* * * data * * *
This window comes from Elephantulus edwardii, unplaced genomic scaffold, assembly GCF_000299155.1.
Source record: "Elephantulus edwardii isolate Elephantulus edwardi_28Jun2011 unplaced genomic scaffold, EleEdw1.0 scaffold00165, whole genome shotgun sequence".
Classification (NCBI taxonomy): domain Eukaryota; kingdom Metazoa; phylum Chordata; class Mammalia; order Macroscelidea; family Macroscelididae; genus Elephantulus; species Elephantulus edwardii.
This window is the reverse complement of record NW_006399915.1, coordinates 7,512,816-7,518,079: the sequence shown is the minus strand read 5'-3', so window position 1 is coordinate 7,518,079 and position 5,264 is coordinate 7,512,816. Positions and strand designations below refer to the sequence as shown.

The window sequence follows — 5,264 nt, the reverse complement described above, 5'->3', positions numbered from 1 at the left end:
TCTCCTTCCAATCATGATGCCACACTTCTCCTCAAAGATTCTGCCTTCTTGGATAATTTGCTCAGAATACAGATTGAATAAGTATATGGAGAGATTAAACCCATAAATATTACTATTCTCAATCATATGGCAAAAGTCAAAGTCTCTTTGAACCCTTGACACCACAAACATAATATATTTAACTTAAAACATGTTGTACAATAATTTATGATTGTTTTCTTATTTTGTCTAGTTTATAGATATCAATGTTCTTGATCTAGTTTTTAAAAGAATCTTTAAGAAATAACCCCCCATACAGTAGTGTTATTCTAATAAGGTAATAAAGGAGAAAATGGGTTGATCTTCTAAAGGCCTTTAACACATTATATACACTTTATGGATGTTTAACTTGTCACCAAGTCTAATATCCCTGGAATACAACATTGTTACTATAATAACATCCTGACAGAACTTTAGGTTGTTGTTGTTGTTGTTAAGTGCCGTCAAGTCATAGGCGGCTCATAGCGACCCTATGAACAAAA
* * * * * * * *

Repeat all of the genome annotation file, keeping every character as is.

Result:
This window comes from Elephantulus edwardii, unplaced genomic scaffold, assembly GCF_000299155.1.
Source record: "Elephantulus edwardii isolate Elephantulus edwardi_28Jun2011 unplaced genomic scaffold, EleEdw1.0 scaffold00165, whole genome shotgun sequence".
Classification (NCBI taxonomy): domain Eukaryota; kingdom Metazoa; phylum Chordata; class Mammalia; order Macroscelidea; family Macroscelididae; genus Elephantulus; species Elephantulus edwardii.
This window is the reverse complement of record NW_006399915.1, coordinates 7,512,816-7,518,079: the sequence shown is the minus strand read 5'-3', so window position 1 is coordinate 7,518,079 and position 5,264 is coordinate 7,512,816. Positions and strand designations below refer to the sequence as shown.

The window sequence follows — 5,264 nt, the reverse complement described above, 5'->3', positions numbered from 1 at the left end:
TCTCCTTCCAATCATGATGCCACACTTCTCCTCAAAGATTCTGCCTTCTTGGATAATTTGCTCAGAATACAGATTGAATAAGTATATGGAGAGATTAAACCCATAAATATTACTATTCTCAATCATATGGCAAAAGTCAAAGTCTCTTTGAACCCTTGACACCACAAACATAATATATTTAACTTAAAACATGTTGTACAATAATTTATGATTGTTTTCTTATTTTGTCTAGTTTATAGATATCAATGTTCTTGATCTAGTTTTTAAAAGAATCTTTAAGAAATAACCCCCCATACAGTAGTGTTATTCTAATAAGGTAATAAAGGAGAAAATGGGTTGATCTTCTAAAGGCCTTTAACACATTATATACACTTTATGGATGTTTAACTTGTCACCAAGTCTAATATCCCTGGAATACAACATTGTTACTATAATAACATCCTGACAGAACTTTAGGTTGTTGTTGTTGTTGTTAAGTGCCGTCAAGTCATAGGCGGCTCATAGCGACCCTATGAACAAAA